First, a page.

Color, 1979, 83m.
Directed by Jean Rollin
Starring Brigitte Lahaie, Franca Mai, Jean-Marie Lemaire, Fanny Magier, Muriel Montosse, Sophie Noel
Kino Lorber (Blu-Ray & DVD) ( US R0 HD/NTSC) / WS (1.66:1) (16:9), Image/Redemption (US R1 NTSC) / WS (1.75:1)

When is a Jean Rollin vampire film not a vampire film? The answer: Fascination, a riveting, highly unorthodox of the blood drinker mythos for which Rollin gained financing through a few adult film quickies. Though extremely low budget, the result is one of his finest, most elegent accomplishments and one of the safest introductions to Rollin's style.

After a haunting, cryptic opening in which several well-to-do French ladies gather at a farm where animals are being slaughtered and daintily sip glasses filled with blood, the story follows the misadventures of blond hoodlum Jean-Marie Lemaire, who holds up two young women (Brigitte Lahaie and Franca Mai) at an isolated chateau. The two women apparently have little to do during the day besides rolling around on the rug for an occasional lesbian dalliance, so this turn of events turns out quite unexpectedly for our antihero. When another group of ne'er-do-wells shows up, Lahaie takes a scythe to them, and as the prologue has already indicated, turn of the century French women were not quite as naive and innocent as most commonly believed. Like most Rollin films, the ending is both tragic and haunting, with a highly memorable final image and line of dialogue.

Along with The Living Dead Girl, this film remains the director's purest and most successful of the feminine mystique channeled directly through the gothic tradition. Coming right off her stint on Rollin's The Grapes of Death, former adult film actress Lahaie makes a fine, memorable figure, tromping around semi-nude in her black cape and slashing open trespassers. Not surprisingly, the actors have little opportunity to do more than serve as gorgeous set decoration; the subtitled dialogue is almost extraneous. The sex scenes are more intense and explicit than Rollin's previous horror outings but remain suffused with a heady surrealism that makes the encounters play like animated works of art. Surprisngly, the women are not technically vampires but, according to Rollin, were derived from a true anecdote concerning a small female blood cult among the rich and bored. Thus, the film plays more like a pastoral version of the blood-bathing Elizabeth Bathory saga with the eroticism aspects pushed up to full throttle (a la Borowczyk's Immoral Tales).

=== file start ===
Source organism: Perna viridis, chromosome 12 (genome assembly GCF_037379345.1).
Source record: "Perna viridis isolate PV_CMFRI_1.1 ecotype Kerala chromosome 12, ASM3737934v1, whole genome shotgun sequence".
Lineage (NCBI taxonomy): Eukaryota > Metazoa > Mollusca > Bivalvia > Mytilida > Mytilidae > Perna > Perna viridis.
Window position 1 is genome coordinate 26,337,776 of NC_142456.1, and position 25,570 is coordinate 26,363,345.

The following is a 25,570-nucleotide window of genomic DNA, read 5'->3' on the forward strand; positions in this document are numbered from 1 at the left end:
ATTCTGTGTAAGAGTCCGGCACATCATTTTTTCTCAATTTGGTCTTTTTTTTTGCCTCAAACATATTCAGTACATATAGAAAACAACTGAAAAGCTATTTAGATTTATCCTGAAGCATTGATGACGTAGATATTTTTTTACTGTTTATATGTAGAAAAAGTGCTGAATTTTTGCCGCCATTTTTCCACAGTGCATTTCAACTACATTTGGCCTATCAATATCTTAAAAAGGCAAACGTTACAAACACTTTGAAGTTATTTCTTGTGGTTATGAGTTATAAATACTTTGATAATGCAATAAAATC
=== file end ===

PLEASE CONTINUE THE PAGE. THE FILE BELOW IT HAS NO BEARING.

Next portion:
The new Image DVD of Fascination presented by Redemption is by far the cleanest and most visually impressive rendition of this film, though the only real past competition is the prior edited tape released by Redemption in the U.K. and ragged, smudgy-looking SECAM prints released in France. Actually, the DVD is so clear that it reveals some flaws in the source material, indicating that Rollin's personal print has also suffered some slight ravages of time. Some slight, minor staining on the print flickers in and out for a few minutes, but it's not enough to detract from the beauty of the film or the clarity of its presentation. Of course, since this film was shot on an impoverished budget (most likely on substandard film stock as well), it will never have the crisp, ultrasharp clarity of other films from the period. The sound quality of the film has never been spectacular, but the audio here is pleasant and distortion-free, with Philippe D'Aram's beautiful score seeping over the decadent imagery like a bloody veil. Considering Fascination's history and the awful versions fans have had to settle for in the past, this DVD is a sight for sore eyes and should serve as a nice aid for introducing new viewers to Rollin's strange, wonderful cinematic world. Mercifully, like the other Rollin titles, the DVD omits those irritating Eileen Daly intros and focuses more on the extras: a photo gallery of production and promotional shots, as well as the original French trailer (which contains some alternate sexy close-up shots trimmed from the final cut of the film).

The Kino Blu-Ray (branded as Redemption, per usual practice) is truly lovely, with an attractive film-like texture and much more detail than SD could capture. It's still a fairly soft and powdery-looking film compared to some of Rollin's other works, but it's definitely a substantial improvement. The negative has been left untouched here, which means you'll see some filmic debris here and there. The most interesting extra is a pair of very extended sex scenes with Lahaie, both softcore but treading close to the edge with a handful of shots. The excellent Mondo Macabro TV episode "Virgins and Vampires" devoted to Rollin is included here in its entirety, with many of the film clips substituted with their new HD upgrades. (The framing of the interview sequences is also a little horizontally stretched now, which is a tad distracting.) The usual five Rollin Blu-Ray-related trailers are also included along with liner notes by Video Watchdog's Tim Lucas.